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Hello. I'm Jennifer Lowe. I'm the Executive Director of SHOUT. The acronym SHOUT stands for Sharing Helps
Others Use Technology.
I'm communicating by a sophisticated communication device that's called a Delta Talker. How it's
operated is by a light sensor that is attached to my glasses. The light sensor has a cord
which connects it to the device. Infrared lights are on the face of my Delta Talker.
When I hesitate on a light for a split second. It activates that particular key.
One of the things that the Minspeak system can do for a person who is unable to use oral
speech or hand signs, traditional hand signs, is to facilitate the rapid communication of
natural language in real time. It gives about a 65 percent break over spelling in terms
of the number of keystrokes.
Before augmentative communication with the voice it was rather frustrating because I
couldn't get someone's attention and I couldn't say really what I wanted and how I wanted.
I earned a Bachelor's degree from Edinboro University in Specialized Studies. I do a
lot of public speaking promoting SHOUT. I have been in Sweden, England, and Singapore,
and Duseldorf, Germany. I have spoken to little children, which was absolutely great. I love
to teach children about my disability and encourage them to ask questions. "Does it
hurt?" And I'm real with them. I answer, yes, sometimes. I give the example of people staring.
That hurts. I am not a thing. I'm a person.
Augmented communicators want to work. They feel that the productivity that they provide
to society just like any one of us. At the Pittsburgh Employment Conference, they know
they're the most important people at the conference, and the microphone is always given to the
augmented communicator first. I think one of the main reasons why the people are so
happy, the people who use augmented communication, and they feel like they can say whatever they
want, and they'll be heard.
The goal of the Pittsburgh Employment Conference for augmented communicators is to allow augmented
communicators from all over the world to gather together to discuss their issues. It's a wonderful
coming together, all on the level.
HERL does a variety of research, but the main focus of our research is on technology to
improve the mobility and function of individuals with severe disabilities. We have a large
focus or a large emphasis on wheelchair research.
One of the remarkable things about HERL I think is that we actually can to from conceptualizing
design to doing prototypes, to focus groups, making actual multiple units, all the way
to clinical demonstrations locally and even multi-site clinical trials here across the
One of the goals at our virtual reality lab is to help individuals with complex disabilities,
help them fulfill their full potential.
We believe that a lot of improvements in clinical practice and in also the design and fitting
of new technologies will occur in a virtual environment.
And in here we're looking at interface devices for individuals with complex disabilities,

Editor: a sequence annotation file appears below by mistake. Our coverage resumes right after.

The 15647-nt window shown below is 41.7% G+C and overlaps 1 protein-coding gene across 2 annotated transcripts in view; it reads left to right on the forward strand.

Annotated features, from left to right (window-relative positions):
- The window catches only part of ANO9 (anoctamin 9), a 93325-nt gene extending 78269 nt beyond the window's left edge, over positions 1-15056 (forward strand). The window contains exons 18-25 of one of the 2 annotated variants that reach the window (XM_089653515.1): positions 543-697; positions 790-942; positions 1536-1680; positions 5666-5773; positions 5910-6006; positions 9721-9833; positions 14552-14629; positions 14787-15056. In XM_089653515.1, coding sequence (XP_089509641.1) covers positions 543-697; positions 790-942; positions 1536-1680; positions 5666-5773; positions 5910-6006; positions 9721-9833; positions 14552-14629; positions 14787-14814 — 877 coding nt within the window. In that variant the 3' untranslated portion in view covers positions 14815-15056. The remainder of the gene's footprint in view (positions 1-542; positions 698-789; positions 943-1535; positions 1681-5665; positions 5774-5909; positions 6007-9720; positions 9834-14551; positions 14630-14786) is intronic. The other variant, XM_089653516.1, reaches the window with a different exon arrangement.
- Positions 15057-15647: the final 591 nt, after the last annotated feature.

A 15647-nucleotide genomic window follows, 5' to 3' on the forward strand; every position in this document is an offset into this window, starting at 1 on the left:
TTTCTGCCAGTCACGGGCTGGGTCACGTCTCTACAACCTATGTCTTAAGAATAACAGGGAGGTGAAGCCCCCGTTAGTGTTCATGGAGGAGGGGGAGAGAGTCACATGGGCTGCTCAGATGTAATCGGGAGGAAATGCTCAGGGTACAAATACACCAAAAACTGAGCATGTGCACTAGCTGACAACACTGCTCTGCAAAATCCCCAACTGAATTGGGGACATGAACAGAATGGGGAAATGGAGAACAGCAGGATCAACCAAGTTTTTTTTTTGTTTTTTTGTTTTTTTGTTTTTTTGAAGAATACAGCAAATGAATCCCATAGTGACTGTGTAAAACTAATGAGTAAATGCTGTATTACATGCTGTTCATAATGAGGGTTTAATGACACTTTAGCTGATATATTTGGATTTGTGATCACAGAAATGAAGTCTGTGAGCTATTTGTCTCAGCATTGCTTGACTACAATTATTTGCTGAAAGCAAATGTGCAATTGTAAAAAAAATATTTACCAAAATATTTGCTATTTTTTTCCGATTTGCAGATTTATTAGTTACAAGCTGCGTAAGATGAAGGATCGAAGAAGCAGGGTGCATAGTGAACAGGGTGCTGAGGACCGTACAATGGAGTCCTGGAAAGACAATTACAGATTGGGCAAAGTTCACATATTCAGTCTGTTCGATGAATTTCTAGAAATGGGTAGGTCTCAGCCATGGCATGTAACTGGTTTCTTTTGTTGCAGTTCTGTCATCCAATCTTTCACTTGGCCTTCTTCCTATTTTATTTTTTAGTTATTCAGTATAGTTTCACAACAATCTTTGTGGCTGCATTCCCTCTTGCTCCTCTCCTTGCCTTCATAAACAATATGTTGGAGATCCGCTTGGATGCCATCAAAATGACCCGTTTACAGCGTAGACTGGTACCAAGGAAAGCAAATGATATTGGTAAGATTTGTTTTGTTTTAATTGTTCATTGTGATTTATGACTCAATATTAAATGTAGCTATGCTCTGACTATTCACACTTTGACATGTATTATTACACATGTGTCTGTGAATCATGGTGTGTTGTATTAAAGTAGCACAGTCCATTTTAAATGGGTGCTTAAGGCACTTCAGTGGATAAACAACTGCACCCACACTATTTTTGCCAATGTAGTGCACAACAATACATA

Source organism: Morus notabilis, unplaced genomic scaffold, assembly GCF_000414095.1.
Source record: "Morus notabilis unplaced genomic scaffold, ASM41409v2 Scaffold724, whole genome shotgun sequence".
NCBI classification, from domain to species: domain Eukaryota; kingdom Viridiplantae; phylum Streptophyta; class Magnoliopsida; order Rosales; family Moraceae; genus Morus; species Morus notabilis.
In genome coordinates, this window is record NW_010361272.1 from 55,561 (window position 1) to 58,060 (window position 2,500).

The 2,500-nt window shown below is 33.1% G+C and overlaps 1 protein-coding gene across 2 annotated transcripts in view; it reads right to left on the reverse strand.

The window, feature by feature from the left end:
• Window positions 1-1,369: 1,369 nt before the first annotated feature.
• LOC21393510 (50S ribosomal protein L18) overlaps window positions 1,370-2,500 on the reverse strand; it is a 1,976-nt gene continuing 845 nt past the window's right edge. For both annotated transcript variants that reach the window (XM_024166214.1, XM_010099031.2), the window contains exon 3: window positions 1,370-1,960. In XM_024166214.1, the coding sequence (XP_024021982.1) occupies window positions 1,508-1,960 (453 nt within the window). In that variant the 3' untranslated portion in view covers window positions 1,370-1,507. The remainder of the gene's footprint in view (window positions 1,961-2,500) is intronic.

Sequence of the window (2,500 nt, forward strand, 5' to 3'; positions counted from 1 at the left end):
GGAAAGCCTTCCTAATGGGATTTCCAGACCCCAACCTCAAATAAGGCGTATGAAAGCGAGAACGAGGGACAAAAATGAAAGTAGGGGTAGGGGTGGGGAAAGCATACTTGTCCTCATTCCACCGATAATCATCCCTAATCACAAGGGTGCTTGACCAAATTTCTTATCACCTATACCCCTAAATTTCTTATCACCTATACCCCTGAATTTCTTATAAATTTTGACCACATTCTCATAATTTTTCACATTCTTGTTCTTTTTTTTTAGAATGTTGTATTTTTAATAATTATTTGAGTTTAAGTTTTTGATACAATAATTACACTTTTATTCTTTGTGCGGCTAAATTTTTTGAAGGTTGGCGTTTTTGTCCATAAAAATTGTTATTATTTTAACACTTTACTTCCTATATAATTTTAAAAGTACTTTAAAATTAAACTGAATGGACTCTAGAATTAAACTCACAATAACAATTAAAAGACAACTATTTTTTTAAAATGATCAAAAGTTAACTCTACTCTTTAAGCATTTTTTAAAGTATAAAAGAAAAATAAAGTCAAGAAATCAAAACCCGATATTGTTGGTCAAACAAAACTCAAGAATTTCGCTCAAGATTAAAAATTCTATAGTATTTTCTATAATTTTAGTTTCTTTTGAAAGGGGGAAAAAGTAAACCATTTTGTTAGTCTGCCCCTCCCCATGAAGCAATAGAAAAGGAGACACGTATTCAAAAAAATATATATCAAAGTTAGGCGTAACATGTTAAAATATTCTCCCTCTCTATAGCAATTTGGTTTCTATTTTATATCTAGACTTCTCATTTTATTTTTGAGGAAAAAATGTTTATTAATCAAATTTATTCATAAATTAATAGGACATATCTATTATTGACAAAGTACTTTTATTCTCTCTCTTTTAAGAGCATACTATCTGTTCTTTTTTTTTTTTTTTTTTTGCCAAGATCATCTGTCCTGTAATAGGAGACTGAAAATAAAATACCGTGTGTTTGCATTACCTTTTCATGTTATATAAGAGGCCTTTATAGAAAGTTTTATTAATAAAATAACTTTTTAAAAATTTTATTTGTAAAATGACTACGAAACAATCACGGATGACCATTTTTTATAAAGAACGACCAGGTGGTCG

such as multiple sclerosis, ALS or Lou Gehrig's Disease, and traumatic brain injuries, as
well as cerebral palsy, where devices don't necessarily exist to meet many people's needs
or to help them fulfill their full potential.
So to give you an idea of what life was like in 1980 when I was first injured, was that
I had an 80-pound wheelchair, and I was a 125-pound person. Now, wheelchairs weigh 18,
Some of the issues that HERL later tackled, like repetitive strain injuries and carpal
tunnel syndrome and rotator cuff injuries and also shock and vibration exposure and
low back pain, those things people experienced at the time and many people had very limited
mobility and would actually become homebound because of those. But the connection had not
been made that the wheelchair might be part of the problem.
A lot of people probably overlook the impact that wheelchair sports, especially wheelchair
road racing, had on people with disabilities.
Changing perceptions. I like to say that my first 10K in a wheelchair, it took me over
50 minutes to do the 10K. When I retired from racing, I could do a 10K in under 25 minutes.
It's pretty hard to feel sorry for someone who basically beats your butt in a 10K.
One of the things I think that is very important, as a person with a disability, you need to
be leading the process. You need to be driving the process. Professionals can help you achieve
your goals, and your family can help support you in achieving your goals, but what's really
important is that you are the leader, you are the one setting the goals, and you are
the one staying in focus to achieve them.
My doctoral work is in wheelchair propulsion biomechanics, more specifically, training
individuals to push chairs in a safe, biomechanically correct way. And I'm using biofeedback to
help encourage people to propel better.
It's the hope of the study that it'll help improve people's independence and reduce the
likelihood of individuals developing upper-extremity pain and injury along the way.
I was a gymnast at the University of Illinois, and I was injured in 1993. And it was obviously
a huge adjustment. What's interesting, though, is that my path didn't change that significantly.
And I saw lots of other athletes who were real athletes whom I respected who also used
So as a newly injured person, you're confronted with the idea of using a wheelchair. And there's
obviously a stigma associated with that, and you have kind of misconceptions of disability.
And so I was in an atmosphere that was a very positive atmosphere and one that was really
conducive to my evolution as a person with a disability.
There's always going to be some slight limitations. But as a person with a disability, one of
the important characteristics of someone who succeeds and does well is that they learn